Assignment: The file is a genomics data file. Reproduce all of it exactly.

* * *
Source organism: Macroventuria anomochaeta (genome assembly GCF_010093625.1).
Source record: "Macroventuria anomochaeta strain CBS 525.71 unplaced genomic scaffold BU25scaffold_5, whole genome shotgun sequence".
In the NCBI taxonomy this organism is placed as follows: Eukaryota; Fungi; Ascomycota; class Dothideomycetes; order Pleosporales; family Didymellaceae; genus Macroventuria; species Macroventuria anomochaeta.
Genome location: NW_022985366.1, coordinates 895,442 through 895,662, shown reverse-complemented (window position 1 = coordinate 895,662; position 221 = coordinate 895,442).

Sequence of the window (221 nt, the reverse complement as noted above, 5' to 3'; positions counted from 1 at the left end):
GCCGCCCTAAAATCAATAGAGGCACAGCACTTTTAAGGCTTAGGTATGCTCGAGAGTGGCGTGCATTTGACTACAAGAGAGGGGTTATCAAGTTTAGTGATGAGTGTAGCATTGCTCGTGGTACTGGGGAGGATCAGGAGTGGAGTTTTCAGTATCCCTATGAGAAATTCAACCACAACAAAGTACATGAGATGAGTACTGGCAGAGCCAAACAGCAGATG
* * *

Source organism: Macroventuria anomochaeta (genome assembly GCF_010093625.1).
Source record: "Macroventuria anomochaeta strain CBS 525.71 unplaced genomic scaffold BU25scaffold_5, whole genome shotgun sequence".
In the NCBI taxonomy this organism is placed as follows: Eukaryota; Fungi; Ascomycota; class Dothideomycetes; order Pleosporales; family Didymellaceae; genus Macroventuria; species Macroventuria anomochaeta.
Genome location: NW_022985366.1, coordinates 895,442 through 895,662, shown reverse-complemented (window position 1 = coordinate 895,662; position 221 = coordinate 895,442).

Sequence of the window (221 nt, the reverse complement as noted above, 5' to 3'; positions counted from 1 at the left end):
GCCGCCCTAAAATCAATAGAGGCACAGCACTTTTAAGGCTTAGGTATGCTCGAGAGTGGCGTGCATTTGACTACAAGAGAGGGGTTATCAAGTTTAGTGATGAGTGTAGCATTGCTCGTGGTACTGGGGAGGATCAGGAGTGGAGTTTTCAGTATCCCTATGAGAAATTCAACCACAACAAAGTACATGAGATGAGTACTGGCAGAGCCAAACAGCAGATG